Noise Rock From Iceland's Singapore Sling
Some of the dark sound and feel of such legendary "noise rock" bands as the Jesus & Mary Chain and My Bloody Valentine have surfaced In the music of Iceland's Singapore Sling. And since such seedy, rumbling, feedback-spewn musical terrain wasn't fully explored in the late '80s/early '90s, it's a sound fit for reviving and remaking now. "It's mostly about atmosphere for me," noted lead singer/guitarist and songwriter Henrik Björnsson, on the phone from the New York City office of Stinky Records, who released the foursome's debut album in June. "[I] like to feel what it is about some type of special experience getting a certain attitude. The song is 50 percent, and then the sound is 50 percent. I like arranging the music just as much as writing the song."
Which is clear once one is immersed in the band's first full-length, The Curse of Singapore Sling, which features plenty of instrumentation and sonic effects. From the battling guitars, tambourine jitters, pummeling beats and spacey soundscapes, Björnsson and bandmates guitarists Helgi Petursson and Einar Kristjansson, maraca player Siggi Shaker, bassist Toggi Guðmundsson, and drummer Bjarni Johannsson have pieced together a powerful album. The process wasn't always easy. "It's called The Curse of... because everything went wrong when we were recording it," Björnsson said with a laugh. "For instance, on the first day of recording, the tape machine broke down."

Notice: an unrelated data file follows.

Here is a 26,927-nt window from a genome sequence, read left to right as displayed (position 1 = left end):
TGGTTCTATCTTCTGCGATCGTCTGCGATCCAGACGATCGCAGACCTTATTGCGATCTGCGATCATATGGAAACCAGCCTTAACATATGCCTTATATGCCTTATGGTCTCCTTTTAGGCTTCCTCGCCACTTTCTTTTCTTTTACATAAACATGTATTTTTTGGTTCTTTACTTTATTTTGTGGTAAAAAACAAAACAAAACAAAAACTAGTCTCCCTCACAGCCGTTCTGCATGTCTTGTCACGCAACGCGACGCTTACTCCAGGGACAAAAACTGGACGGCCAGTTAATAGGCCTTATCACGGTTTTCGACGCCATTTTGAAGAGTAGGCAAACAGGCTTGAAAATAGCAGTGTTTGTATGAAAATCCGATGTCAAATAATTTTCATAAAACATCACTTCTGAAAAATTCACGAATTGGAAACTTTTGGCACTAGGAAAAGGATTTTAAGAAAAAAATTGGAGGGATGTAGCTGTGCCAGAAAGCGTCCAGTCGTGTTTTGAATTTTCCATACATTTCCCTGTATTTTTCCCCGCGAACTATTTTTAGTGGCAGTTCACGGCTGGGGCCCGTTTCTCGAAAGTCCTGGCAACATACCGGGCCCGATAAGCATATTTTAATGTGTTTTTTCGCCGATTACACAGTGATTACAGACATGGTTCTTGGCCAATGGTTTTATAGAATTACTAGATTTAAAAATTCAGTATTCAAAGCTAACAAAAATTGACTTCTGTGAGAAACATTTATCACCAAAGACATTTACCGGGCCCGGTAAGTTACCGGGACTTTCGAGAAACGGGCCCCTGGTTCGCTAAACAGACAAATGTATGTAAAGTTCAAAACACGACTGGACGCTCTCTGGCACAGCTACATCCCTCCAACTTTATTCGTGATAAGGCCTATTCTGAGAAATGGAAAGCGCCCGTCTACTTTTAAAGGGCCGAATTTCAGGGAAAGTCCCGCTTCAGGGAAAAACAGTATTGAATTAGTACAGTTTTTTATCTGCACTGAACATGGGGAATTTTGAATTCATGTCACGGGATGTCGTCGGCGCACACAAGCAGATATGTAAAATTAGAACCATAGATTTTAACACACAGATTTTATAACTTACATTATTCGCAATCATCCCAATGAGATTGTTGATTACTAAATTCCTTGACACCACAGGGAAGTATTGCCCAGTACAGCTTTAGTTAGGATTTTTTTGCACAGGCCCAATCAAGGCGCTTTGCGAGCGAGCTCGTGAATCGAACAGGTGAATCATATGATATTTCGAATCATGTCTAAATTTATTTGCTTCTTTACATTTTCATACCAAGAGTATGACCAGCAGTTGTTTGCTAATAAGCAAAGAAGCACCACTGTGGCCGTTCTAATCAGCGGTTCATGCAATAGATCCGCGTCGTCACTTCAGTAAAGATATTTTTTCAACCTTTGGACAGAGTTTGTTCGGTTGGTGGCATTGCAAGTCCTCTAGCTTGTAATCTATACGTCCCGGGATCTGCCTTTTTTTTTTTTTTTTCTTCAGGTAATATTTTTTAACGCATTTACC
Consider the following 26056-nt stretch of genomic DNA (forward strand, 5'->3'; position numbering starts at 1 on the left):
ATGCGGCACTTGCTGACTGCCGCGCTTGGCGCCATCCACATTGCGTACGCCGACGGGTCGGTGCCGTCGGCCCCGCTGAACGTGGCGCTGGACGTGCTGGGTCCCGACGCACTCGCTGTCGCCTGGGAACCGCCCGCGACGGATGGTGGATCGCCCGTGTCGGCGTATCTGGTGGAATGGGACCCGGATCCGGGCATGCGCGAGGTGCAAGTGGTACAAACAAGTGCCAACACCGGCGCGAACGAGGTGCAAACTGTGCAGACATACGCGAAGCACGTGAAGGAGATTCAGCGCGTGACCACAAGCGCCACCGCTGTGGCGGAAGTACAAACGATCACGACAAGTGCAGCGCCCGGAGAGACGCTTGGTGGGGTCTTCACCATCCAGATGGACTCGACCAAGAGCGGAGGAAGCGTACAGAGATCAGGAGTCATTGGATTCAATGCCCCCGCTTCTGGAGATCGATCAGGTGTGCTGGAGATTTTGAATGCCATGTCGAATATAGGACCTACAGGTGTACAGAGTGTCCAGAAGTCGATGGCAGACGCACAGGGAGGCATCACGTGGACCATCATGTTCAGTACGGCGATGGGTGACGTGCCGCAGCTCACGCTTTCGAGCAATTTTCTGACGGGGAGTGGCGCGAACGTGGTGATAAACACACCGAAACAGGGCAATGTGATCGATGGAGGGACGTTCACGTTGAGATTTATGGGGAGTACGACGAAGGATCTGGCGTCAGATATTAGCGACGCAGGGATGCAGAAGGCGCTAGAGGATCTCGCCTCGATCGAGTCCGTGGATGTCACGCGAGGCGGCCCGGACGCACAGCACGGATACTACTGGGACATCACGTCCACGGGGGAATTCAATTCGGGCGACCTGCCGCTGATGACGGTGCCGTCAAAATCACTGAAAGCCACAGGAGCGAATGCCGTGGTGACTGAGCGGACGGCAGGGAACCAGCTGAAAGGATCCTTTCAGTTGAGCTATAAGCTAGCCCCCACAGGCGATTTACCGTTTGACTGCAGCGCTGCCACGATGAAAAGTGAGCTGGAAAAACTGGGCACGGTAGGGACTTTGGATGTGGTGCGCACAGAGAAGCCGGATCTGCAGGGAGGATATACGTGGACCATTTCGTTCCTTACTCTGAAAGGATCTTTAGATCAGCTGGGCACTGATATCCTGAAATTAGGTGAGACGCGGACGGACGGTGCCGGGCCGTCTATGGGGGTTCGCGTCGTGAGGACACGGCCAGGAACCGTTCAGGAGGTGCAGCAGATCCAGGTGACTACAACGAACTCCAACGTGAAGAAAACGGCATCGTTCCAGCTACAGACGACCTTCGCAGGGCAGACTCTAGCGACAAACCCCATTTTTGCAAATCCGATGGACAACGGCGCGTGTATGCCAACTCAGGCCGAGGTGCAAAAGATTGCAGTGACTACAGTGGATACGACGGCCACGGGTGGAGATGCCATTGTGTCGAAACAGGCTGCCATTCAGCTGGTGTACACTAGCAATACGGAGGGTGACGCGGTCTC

But once the equipment was working, recording the album which was originally released in Iceland about a year ago was fairly smooth. The band spent about eight to 10 days laying tracks down on tape before Björnsson added overdubs and some drum-machine rhythms and then dropped the tapes into ProTools for final mixing. "I like tape," he said. "I still really like music recorded on a four-track tape machine; I like the sound of it. I've had that for many years I've been recording a lot of stuff."
But Björnsson later solemnly remarked that his four-track has "reached its day."
However his brain receptors are functioning. "I'm trying to use my brain as a multi-track, and that works out quite a lot," he explained. "I've also been using my Dictaphone recently, 'cause you write a song, and if you don't record it pretty soon, you'll forget it. That's why I like to carry around a Dictaphone."
Singapore Sling are already working out songs for a second album. In fact, they included four new songs (one is named "Curse, Curse, Curse") into the sets of their live performances during their recent U.S. tour. The band is considering recording the follow-up in NYC.
Since they haven't yet entered the studio, it's difficult to predict which direction the new songs will take. "I can't really explain the record before I record it," Björnsson said. "I don't know how to explain it ... maybe a bit calmer."
More atmosphere, perhaps? "I think so, but not ambient," he replied firmly. Jenny Tatone [Wednesday, Aug. 27, 2003]